Over the past fifteen-twenty years, more and more private land has been converted to hunting leases. Leasing ones hunting lands has been the norm for many years in Texas. For many years hunting leases have also been relatively common in southern states such as Alabama, South Carolina, and Mississippi. Today leased lands are becoming common in big buck areas of the Midwest, and are moving into the east as well.
There are pros and cons to this, but the data are clear, leasing is becoming an issue that hunters will have to deal with in the future. The reasons for leasing are varied, but from my discussions with farmers in several states, making ends meet on the family farm is difficult. Thus, some of those private landowners, many of whom formerly let some hunters on their property for nothing, are now leasing those hunting rights. Look at it from their perspective. Many farmers are aging, and finding it difficult to do the work and make ends meet. Others have already died and their sons and daughters now own the family farm, but don't live there. They either sell the farm, often to developers, or they try to keep it in the family. With no, or little, money coming into the farm to pay taxes, etc., they turn to hunting leases as a solution.
Then there are the big corporate landowners. Take Mead-Westvaco Corporation in Ohio. They now lease much of their land there and one of the reasons they do this is financial. But there are other reasons for big corporations to lease lands. First, the persons leasing the hunting rights watch the property, helping to protect the timber, and the illegal use of off-road vehicles that destroy roads and increase erosion. Three years ago some of my friends and I leased around 450 acres of Mead-Westvaco land in Ohio. We're still having problems with 4-wheelers running over the property, but they are decreasing because we'll pursue arrests. Why did I decide to pay some money each year to lease? I wanted to have some property where I could be a part of controlling the quality of bucks. On our lease, we hammer the does, we let the little bucks walk, and no one steals our tree stands or invades our scouted areas. It is a quality hunt. And, because four of us have joined together, we're able to do some plantings, keep out trash dumpers, and split expenses four ways.
Wildlife agencies fear leases for several reasons. First, leasing may mean
that the average guy might be left out. This is a major concern. But they also
fear that doe harvests will not be adequate on leased lands. This is a legitimate
concern. On our lease in Ohio, we invite friends, mostly fathers and sons, to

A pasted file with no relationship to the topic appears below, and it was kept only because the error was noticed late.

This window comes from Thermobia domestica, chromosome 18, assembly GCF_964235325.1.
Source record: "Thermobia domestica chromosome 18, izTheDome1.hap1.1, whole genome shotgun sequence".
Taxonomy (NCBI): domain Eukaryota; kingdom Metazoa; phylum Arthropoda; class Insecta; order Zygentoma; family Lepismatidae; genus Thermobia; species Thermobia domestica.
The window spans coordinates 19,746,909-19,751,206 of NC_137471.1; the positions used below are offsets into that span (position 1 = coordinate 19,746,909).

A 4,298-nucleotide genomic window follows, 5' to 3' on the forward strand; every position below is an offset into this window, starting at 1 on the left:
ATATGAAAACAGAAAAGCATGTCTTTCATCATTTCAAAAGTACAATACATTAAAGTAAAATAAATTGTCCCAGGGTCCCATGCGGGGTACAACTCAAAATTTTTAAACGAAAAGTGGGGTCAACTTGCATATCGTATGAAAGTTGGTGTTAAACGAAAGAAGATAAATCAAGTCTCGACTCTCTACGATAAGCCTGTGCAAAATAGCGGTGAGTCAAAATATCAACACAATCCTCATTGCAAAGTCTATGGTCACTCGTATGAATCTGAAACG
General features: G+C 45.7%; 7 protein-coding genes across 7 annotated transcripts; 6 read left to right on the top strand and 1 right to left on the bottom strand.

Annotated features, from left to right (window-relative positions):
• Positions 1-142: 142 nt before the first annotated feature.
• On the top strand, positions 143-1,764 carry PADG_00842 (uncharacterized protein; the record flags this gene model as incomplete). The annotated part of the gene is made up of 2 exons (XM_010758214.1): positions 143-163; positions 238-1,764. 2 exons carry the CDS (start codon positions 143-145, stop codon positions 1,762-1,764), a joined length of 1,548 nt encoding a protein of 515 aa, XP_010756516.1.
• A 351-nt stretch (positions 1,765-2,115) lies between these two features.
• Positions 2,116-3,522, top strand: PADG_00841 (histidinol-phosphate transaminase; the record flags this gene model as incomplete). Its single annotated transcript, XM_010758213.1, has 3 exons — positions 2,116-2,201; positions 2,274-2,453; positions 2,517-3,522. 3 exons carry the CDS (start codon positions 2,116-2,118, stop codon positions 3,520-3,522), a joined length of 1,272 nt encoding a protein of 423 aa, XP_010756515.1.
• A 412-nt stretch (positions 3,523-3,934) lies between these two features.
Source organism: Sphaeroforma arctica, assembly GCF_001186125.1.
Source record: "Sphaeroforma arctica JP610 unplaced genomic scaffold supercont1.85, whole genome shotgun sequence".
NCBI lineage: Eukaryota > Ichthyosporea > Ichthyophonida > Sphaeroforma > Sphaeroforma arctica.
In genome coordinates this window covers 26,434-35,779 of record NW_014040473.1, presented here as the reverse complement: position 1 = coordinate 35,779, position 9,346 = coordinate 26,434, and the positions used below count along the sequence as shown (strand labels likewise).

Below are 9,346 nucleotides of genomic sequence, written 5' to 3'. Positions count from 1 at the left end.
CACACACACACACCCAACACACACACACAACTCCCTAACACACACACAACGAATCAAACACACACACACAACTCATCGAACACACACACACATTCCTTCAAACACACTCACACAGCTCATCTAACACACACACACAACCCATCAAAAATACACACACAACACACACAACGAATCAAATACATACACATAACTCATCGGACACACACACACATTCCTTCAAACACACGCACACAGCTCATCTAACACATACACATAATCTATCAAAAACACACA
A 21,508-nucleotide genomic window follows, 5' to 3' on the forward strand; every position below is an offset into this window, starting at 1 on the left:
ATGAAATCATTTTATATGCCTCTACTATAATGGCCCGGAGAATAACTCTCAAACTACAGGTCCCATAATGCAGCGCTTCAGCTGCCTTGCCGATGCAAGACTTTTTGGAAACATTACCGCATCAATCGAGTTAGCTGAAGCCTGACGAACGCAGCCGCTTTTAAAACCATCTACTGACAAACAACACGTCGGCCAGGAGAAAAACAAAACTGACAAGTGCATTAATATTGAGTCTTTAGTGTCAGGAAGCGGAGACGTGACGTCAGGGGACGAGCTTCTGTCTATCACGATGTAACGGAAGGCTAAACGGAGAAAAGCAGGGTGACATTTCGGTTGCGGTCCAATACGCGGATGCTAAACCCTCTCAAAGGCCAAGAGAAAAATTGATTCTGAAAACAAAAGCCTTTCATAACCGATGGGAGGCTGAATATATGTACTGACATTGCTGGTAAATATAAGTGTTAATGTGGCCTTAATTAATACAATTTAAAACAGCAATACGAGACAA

come on the property during gun doe season and help us harvest does.
Who gets mad when a property is leased? Of course, the guys who hunted those private lands are upset. Most hunted there at no cost. It's understandable that they would be upset. But, from the landowners perspective, as land values increase (and land values increase in most places every year), as taxes go up (makes sense as land values increase, taxes go up), and the landowners income from his property stays the same, finances become a problem. If you hunted on someone's private land at no cost, then you got a free ride. Helping to cut hay, or mend fences, or cut firewood, might have been a way to give back to the landowner, but the realities are that few hunters do those things. Be that as it may, there is no question, the days of free hunting on private lands are coming to an end. Slowly but surely, many private farms and properties are being converted to leases. Does this leave the little guy out of hunting? To a degree it might. There is always public lands to hunt on. But, hunting seems better on private lands, which is why we all want our own little space to hunt.
The solution? Get some friends together and find your own private land to lease. Start to plan to spend $200-$500 a year on this activity. Most hunters can afford to pay this amount, even if it means some sacrifices in other areas of ones budget. The trend is clear in whitetail country. Private lands are being leased, especially in the Midwest from Kansas to Ohio, Kentucky to Wisconsin. The better the buck potential, the more expensive the leases. Still, there are a lot of farms out there that are not leased where you can hunt, or where you and friends might obtain hunting rights.